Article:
Last week a few readers posed a fair challenge to a Dallas Observer story by Stephen Young. The story confirmed that mayoral candidate Eric Johnson was anointed by a wealthy Dallas oilman looking for somebody to stop four-term City Council member Scott Griggs from getting elected mayor. The challenge posed by readers, if I may paraphrase, was “So what?”
It’s not only a fair question. It’s a good one. I happen to know the answer, and the answer is important, because it’s the whole deal in this election.
Young’s story was based on a covert recording of a fundraising party. At that event, Jeanne L. Phillips, an employee of Ray L. Hunt, chairman of Hunt Consolidated Inc., explained to the assembled guests that, earlier this year at Hunt’s offices in Dallas, she and Hunt interviewed Johnson, a state representative since 2010, for the first time. On the recording of her speech to the guests, Phillips tells them that, not long into their encounter with Johnson, she and Hunt excused themselves from the room.
Out of Johnson’s earshot, Phillips and Hunt agreed: “This is the guy. This is the one we've been waiting for.” Phillips told the invited guests: “We planned to stay out of the race in the first round.” But, she said, “We did not want to see Scott Griggs elected mayor.”
So impressed were they with Johnson that they decided to jump in anyway. The main message in her speech to the party was that she and Hunt now urgently want to bring in as much wealthy Dallas establishment money as they can muster to boost Johnson’s candidacy.
The reader question goes to the core news value of Young’s story: Hunt and his employee are impressed with Johnson. So what? Isn’t Johnson a pretty impressive guy?
He absolutely is. His credentials and accomplishments are no more impressive than his opponent’s, but both are very bright, well-educated men. They are lawyers who know how to present themselves well in an interview. Nothing is wrong with Ray Hunt choosing Eric Johnson to be his gladiator against Griggs. I will even go way out on a limb and say that, at press time for this column, I still don't know anything terribly wrong with Ray Hunt or Jeanne Phillips. But as wonderful as this city may be on some scores, a lot is wrong with Dallas.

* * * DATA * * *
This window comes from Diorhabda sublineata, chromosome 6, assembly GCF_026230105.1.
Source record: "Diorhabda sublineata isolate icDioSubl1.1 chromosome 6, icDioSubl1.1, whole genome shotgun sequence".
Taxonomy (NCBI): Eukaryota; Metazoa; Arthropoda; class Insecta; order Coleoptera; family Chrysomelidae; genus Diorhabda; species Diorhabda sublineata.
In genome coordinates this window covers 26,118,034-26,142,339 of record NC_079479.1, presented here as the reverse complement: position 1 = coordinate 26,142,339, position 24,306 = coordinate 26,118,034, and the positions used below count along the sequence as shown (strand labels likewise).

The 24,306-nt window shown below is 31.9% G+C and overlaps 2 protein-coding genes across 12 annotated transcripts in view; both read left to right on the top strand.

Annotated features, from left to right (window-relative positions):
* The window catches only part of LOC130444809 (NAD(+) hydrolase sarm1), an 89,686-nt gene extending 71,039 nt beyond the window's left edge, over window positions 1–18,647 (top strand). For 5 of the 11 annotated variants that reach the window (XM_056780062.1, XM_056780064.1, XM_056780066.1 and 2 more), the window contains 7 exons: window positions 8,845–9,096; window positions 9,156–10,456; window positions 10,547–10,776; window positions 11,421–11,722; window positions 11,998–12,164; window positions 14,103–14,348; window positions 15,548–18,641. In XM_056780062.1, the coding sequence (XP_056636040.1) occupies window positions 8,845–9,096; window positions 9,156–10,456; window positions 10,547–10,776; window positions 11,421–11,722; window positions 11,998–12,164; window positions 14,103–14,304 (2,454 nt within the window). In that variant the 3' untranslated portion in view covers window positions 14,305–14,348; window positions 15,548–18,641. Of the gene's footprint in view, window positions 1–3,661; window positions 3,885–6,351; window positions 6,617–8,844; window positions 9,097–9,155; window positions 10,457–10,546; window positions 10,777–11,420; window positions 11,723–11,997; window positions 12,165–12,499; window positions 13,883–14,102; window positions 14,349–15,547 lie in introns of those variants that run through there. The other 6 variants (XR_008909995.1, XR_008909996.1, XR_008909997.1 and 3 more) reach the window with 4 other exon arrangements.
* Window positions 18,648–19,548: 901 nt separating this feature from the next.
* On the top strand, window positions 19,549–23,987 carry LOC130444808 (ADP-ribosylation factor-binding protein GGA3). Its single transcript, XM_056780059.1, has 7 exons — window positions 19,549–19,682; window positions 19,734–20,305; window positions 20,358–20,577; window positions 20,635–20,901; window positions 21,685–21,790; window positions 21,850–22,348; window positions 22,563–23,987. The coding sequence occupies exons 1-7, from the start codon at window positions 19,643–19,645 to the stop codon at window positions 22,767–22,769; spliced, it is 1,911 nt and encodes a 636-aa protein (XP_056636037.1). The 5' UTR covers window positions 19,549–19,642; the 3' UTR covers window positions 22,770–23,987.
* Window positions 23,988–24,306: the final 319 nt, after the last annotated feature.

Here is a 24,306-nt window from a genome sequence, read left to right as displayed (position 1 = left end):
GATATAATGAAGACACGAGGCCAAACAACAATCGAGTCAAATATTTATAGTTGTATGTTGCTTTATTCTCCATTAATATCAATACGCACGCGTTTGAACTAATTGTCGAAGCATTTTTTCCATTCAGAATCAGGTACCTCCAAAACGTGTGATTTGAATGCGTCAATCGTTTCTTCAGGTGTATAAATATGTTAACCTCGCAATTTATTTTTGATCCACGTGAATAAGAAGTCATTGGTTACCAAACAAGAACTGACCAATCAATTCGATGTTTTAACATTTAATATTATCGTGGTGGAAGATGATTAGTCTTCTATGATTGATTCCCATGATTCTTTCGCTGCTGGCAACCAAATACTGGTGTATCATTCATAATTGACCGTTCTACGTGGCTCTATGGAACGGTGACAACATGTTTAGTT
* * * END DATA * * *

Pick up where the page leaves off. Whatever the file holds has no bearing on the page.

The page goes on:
All the way back to the 1920s when the local business elite broke the stranglehold of the Ku Klux Klan, well-meaning white business and landholding families have been forming coalitions with well-meaning black southern Dallas community and political leaders. Like it or not and whether or not you approve of that process, the outcome is on the map for all to see. The prize for these long decades of political accommodation has been one of the most abysmally segregated cities in the nation.
Segregation has always been at the heart of the downtown/South Dallas deal. To earn modest concessions from the white oligarchy, black leaders here have agreed to go slow on demands for assimilation — slower than leaders in other parts of the country. The reward should be no surprise to us. The reward for less demand for integration has been more segregation. The reward for demanding less equity has been more inequity, for demanding less justice more injustice.
Another even broader cost of the old racial accommodation exists. The symbiosis between the downtown white business leaders and the southern Dallas black leadership has created a new stranglehold, this one on the burgeoning middle-class constituency in the city.
In the 1980s, it was called the neighborhood movement. Now the city's only daily newspaper derisively calls it the “progressive bloc.” The political force they’re talking about isn't susceptible to racial categorization and probably is only partially defined by class or money. Terms that come closer are new urbanist or communitarian.
We are talking about people interested in living in the city, sure, but it's more than that, and it’s happening in cities all over America. As the national and state realms slip deeper into hopeless entropy, people of conscience with a will to make things work in this world seem to be channeling their energy and zeal into nearby intimate connections. It's almost as if they are telling themselves, "OK, if the nation's capital is a total loss, how about we work on the block?"
More as evolution than by design or intent and for all kinds of reasons, the traditional downtown/South Dallas racial accommodation now finds itself diametrically opposed to the new urban ethos. The problem is more habit than philosophy. In order to spare black leaders embarrassment in their own community, the old business leaders have learned to conduct their business with them exactly as it was done between Ray Hunt and Eric Johnson — in the big oilman's office downtown and in the homes of the wealthy, with fraternal handshakes and coded signals sent out from private parties (a system obviously devised before the advent of the sound-recording smartphone).